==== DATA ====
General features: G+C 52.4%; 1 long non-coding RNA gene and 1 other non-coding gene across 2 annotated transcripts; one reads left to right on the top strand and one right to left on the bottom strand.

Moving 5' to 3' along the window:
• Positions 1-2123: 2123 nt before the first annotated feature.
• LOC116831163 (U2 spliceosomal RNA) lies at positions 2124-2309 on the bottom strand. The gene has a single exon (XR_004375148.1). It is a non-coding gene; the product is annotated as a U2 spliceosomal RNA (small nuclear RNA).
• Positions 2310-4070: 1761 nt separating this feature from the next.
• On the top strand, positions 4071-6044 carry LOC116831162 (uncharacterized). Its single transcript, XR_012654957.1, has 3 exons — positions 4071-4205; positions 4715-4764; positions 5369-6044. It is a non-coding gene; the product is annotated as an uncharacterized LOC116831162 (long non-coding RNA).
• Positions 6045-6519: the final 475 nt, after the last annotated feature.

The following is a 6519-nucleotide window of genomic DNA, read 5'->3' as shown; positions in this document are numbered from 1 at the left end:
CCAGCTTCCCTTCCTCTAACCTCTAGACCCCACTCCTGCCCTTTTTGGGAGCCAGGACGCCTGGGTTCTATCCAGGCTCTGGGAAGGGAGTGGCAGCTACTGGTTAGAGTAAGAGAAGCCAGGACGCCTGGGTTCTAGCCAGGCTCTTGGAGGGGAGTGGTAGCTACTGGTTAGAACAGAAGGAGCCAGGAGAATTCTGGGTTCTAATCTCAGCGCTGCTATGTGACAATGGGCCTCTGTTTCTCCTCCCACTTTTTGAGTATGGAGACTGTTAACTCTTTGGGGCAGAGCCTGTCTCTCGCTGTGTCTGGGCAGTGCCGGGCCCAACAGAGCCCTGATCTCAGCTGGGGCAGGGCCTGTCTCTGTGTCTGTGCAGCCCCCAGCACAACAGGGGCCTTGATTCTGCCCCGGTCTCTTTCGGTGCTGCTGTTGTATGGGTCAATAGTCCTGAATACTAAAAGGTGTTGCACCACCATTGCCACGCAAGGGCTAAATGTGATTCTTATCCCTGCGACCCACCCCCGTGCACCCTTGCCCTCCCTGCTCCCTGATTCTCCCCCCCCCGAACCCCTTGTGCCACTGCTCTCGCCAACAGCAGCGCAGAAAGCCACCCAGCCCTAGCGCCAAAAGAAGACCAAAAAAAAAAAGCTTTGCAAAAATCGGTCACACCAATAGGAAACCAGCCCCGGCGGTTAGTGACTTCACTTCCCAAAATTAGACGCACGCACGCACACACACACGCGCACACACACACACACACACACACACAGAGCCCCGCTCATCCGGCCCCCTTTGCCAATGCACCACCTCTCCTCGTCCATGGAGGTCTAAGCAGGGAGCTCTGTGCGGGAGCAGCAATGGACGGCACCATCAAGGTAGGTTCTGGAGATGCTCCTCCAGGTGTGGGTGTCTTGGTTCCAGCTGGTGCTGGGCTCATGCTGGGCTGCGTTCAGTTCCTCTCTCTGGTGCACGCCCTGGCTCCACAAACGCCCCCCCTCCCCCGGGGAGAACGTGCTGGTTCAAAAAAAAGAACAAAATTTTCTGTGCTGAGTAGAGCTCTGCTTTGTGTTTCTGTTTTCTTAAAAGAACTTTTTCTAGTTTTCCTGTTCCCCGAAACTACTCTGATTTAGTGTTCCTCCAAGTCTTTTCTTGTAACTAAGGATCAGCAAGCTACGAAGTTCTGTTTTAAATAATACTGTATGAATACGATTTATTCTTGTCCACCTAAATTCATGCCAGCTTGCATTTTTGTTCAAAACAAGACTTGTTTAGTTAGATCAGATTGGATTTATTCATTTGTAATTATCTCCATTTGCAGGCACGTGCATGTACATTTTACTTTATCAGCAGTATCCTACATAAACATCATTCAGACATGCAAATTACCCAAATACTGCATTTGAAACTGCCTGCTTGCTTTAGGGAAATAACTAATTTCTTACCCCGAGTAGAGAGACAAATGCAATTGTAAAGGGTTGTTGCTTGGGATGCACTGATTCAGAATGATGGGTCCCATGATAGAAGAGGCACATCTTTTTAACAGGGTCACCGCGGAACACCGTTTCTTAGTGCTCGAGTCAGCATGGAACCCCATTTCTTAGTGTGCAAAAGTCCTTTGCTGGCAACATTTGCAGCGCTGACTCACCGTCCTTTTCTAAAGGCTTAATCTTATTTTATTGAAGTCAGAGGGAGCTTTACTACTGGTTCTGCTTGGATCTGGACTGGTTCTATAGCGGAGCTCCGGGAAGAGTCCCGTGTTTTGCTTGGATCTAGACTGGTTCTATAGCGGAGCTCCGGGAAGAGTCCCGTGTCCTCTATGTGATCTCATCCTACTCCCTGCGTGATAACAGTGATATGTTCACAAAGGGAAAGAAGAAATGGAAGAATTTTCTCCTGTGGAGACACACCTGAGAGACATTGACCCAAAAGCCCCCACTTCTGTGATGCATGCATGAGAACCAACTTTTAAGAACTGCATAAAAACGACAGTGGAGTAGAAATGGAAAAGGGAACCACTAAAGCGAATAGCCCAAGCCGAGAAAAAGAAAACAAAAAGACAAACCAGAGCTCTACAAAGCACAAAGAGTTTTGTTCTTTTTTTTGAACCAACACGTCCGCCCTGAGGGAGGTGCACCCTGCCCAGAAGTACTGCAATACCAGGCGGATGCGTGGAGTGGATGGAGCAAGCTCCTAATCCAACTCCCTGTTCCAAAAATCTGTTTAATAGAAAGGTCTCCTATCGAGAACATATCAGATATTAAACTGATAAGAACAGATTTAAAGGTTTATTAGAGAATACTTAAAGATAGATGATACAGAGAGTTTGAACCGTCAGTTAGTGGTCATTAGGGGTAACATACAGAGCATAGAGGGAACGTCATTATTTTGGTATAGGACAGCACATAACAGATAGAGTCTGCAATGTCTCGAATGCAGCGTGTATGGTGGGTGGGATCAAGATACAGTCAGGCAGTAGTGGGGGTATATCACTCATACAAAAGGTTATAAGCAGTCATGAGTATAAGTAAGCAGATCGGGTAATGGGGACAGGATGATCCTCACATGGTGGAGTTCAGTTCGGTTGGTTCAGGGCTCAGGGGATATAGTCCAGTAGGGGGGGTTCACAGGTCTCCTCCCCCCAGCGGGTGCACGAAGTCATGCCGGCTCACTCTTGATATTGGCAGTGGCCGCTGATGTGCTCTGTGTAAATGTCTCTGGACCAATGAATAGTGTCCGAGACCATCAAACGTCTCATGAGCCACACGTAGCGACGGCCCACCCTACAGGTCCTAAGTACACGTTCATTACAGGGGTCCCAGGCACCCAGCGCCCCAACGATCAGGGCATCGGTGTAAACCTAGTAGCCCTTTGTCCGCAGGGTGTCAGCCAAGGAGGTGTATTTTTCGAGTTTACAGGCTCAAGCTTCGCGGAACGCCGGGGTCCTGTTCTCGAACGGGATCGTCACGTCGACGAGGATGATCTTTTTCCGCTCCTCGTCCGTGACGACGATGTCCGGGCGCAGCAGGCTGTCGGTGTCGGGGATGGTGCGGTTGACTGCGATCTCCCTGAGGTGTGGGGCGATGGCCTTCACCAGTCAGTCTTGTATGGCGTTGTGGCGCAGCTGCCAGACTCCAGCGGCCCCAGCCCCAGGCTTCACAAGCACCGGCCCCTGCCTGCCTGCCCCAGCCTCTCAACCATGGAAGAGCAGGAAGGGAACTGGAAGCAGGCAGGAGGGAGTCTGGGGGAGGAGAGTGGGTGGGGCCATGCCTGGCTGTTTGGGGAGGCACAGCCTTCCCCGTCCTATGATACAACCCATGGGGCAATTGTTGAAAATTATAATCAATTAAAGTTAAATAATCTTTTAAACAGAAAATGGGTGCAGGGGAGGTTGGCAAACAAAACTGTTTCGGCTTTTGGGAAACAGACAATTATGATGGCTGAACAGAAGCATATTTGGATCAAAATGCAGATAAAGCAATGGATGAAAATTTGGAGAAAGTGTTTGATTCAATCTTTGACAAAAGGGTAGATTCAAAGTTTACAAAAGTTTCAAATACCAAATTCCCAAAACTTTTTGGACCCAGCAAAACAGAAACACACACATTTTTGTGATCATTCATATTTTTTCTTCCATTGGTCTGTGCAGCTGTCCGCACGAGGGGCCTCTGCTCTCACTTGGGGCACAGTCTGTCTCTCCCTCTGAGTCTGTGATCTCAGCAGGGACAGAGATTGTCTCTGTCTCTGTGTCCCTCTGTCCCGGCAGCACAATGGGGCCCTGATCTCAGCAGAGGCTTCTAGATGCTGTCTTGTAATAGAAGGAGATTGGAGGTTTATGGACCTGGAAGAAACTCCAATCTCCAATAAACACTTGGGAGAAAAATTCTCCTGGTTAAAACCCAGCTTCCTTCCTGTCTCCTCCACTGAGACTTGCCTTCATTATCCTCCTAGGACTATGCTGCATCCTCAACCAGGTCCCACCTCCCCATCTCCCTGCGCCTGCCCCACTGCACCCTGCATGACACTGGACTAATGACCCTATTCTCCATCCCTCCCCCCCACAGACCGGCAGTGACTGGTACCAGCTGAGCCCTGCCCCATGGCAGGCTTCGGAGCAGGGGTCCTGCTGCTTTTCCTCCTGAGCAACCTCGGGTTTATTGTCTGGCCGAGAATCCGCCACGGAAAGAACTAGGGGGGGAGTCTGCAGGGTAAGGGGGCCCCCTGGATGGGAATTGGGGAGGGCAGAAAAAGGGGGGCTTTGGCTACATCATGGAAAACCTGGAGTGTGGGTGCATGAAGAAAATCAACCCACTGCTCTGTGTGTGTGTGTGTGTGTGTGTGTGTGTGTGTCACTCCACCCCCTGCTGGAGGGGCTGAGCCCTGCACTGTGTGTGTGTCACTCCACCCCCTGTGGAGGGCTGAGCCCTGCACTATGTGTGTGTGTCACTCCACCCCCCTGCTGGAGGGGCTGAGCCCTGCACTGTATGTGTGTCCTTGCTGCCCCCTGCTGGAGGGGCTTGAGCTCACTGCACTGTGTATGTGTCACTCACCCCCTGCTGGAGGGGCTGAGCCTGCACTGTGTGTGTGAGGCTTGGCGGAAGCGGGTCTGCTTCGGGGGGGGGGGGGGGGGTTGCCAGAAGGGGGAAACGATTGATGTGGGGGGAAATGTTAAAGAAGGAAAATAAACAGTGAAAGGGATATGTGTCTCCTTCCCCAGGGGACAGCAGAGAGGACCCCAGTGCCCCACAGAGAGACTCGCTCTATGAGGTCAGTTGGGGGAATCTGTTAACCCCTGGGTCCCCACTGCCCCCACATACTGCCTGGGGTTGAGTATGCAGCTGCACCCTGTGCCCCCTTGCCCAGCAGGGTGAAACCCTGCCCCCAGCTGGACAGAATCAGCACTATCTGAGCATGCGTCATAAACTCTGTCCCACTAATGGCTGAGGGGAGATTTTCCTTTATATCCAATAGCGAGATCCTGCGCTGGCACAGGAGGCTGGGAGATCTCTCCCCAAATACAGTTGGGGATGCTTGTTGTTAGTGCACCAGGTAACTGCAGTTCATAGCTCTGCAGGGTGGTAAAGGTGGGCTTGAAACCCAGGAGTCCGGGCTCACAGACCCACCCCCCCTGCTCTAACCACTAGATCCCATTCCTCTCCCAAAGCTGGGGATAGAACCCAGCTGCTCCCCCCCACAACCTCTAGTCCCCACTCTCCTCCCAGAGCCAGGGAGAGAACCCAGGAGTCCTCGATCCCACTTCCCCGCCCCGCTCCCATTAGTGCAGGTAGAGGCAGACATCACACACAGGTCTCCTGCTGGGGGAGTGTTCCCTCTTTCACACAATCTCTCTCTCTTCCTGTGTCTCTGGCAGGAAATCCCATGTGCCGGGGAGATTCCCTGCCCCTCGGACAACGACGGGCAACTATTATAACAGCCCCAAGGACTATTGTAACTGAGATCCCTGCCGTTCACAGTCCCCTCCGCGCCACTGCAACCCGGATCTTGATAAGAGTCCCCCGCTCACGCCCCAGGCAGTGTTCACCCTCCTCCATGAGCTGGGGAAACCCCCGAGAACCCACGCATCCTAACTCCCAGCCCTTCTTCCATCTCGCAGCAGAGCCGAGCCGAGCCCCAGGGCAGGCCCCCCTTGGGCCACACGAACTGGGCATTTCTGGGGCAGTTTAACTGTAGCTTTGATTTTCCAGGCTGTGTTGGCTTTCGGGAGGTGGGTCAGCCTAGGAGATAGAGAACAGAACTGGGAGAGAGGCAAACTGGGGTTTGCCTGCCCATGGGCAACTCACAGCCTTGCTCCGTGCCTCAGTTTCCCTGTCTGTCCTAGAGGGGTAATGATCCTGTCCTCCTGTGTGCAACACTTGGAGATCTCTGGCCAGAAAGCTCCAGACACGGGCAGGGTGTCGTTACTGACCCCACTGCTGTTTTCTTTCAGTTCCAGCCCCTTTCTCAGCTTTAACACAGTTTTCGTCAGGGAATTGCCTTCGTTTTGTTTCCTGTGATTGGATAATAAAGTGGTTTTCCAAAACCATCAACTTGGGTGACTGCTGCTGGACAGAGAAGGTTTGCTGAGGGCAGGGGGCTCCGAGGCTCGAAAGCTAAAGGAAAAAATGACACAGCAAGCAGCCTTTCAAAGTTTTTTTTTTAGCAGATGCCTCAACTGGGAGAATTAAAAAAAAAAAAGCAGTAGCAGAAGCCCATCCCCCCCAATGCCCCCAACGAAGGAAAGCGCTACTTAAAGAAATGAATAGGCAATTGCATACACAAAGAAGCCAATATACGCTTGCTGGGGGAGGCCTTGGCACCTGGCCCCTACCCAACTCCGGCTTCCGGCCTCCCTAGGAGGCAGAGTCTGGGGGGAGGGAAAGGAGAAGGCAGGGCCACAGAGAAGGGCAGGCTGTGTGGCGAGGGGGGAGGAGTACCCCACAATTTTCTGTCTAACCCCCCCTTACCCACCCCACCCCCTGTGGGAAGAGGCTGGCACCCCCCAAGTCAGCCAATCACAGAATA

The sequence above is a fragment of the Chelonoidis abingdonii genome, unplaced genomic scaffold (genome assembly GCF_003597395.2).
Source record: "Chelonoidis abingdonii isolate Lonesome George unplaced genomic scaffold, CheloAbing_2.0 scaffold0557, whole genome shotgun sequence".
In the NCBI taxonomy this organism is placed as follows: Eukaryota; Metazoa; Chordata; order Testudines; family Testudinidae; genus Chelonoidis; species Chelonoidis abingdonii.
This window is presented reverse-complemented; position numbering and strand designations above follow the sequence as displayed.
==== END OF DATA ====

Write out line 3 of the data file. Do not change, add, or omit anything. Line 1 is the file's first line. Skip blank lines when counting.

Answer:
• Positions 1-2123: 2123 nt before the first annotated feature.